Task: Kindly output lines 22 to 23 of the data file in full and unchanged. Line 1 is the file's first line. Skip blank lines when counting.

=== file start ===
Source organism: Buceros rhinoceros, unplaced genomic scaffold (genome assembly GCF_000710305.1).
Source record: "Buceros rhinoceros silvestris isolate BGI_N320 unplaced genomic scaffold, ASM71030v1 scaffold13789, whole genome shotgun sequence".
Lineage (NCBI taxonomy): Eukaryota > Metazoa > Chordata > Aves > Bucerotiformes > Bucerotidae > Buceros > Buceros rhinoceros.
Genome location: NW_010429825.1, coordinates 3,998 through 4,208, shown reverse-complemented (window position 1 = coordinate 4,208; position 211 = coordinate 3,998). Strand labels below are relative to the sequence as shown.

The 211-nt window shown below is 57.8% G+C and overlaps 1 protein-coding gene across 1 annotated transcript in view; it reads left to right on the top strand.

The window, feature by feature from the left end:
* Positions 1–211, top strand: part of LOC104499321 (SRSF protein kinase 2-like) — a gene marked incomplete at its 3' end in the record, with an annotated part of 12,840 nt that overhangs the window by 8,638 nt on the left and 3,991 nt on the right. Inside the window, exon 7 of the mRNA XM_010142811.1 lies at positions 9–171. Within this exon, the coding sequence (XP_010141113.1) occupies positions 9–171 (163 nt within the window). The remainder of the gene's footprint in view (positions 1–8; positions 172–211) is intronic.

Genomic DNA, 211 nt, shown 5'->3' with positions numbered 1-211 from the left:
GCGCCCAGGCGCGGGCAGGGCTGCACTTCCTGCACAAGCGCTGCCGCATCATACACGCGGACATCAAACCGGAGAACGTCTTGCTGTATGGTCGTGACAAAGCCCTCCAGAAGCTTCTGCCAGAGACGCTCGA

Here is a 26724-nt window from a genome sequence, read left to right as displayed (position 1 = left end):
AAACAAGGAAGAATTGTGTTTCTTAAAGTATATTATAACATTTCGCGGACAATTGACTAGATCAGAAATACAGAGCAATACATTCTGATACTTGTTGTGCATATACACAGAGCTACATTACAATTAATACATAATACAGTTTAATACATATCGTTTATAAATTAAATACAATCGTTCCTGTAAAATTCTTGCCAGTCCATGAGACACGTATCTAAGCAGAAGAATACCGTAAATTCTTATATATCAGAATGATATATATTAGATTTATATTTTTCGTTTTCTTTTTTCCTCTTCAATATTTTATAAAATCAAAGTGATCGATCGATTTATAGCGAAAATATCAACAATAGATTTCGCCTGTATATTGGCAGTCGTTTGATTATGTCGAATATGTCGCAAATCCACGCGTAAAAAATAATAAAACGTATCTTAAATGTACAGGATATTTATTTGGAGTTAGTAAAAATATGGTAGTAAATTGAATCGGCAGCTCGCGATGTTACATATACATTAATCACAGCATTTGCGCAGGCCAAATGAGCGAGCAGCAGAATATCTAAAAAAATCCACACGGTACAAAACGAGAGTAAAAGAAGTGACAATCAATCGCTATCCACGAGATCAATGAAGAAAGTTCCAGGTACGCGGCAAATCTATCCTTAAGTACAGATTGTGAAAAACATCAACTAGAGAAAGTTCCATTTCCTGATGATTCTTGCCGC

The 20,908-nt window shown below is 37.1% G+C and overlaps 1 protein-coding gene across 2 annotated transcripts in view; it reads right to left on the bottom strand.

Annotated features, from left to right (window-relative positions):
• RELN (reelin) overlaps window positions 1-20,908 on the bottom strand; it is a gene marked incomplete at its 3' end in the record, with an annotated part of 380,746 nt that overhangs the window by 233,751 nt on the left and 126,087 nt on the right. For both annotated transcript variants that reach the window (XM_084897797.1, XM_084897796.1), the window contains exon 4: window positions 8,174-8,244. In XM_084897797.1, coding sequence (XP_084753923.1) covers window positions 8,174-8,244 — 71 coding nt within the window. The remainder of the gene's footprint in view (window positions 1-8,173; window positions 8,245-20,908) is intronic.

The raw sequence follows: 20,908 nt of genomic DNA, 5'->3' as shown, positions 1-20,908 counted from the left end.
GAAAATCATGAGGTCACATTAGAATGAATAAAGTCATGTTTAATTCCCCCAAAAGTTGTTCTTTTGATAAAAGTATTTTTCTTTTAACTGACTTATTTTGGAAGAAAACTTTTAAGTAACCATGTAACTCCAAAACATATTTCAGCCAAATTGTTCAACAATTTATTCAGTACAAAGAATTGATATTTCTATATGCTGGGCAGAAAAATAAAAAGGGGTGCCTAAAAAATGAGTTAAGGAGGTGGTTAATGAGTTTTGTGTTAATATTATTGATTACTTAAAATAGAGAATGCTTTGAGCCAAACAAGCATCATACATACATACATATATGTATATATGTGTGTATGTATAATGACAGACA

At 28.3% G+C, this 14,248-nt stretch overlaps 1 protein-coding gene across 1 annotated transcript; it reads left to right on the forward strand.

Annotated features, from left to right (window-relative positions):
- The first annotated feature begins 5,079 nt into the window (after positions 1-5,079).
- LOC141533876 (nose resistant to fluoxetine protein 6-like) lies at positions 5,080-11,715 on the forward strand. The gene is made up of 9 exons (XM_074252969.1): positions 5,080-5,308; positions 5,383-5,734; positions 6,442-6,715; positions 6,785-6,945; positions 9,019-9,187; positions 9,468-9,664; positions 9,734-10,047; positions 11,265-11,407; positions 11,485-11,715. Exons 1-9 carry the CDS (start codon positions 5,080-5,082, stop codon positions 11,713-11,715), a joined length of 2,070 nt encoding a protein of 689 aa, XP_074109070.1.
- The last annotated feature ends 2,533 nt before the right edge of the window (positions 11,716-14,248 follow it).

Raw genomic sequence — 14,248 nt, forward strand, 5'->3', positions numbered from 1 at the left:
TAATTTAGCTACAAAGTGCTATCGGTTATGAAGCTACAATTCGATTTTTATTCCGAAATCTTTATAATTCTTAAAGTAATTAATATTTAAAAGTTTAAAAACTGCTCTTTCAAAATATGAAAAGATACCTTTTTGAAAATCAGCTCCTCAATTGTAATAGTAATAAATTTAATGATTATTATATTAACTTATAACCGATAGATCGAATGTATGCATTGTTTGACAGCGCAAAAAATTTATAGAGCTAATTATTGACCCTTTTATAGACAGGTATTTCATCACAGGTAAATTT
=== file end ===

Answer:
Raw genomic sequence — 14,248 nt, forward strand, 5'->3', positions numbered from 1 at the left:
TAATTTAGCTACAAAGTGCTATCGGTTATGAAGCTACAATTCGATTTTTATTCCGAAATCTTTATAATTCTTAAAGTAATTAATATTTAAAAGTTTAAAAACTGCTCTTTCAAAATATGAAAAGATACCTTTTTGAAAATCAGCTCCTCAATTGTAATAGTAATAAATTTAATGATTATTATATTAACTTATAACCGATAGATCGAATGTATGCATTGTTTGACAGCGCAAAAAATTTATAGAGCTAATTATTGACCCTTTTATAGACAGGTATTTCATCACAGGTAAATTT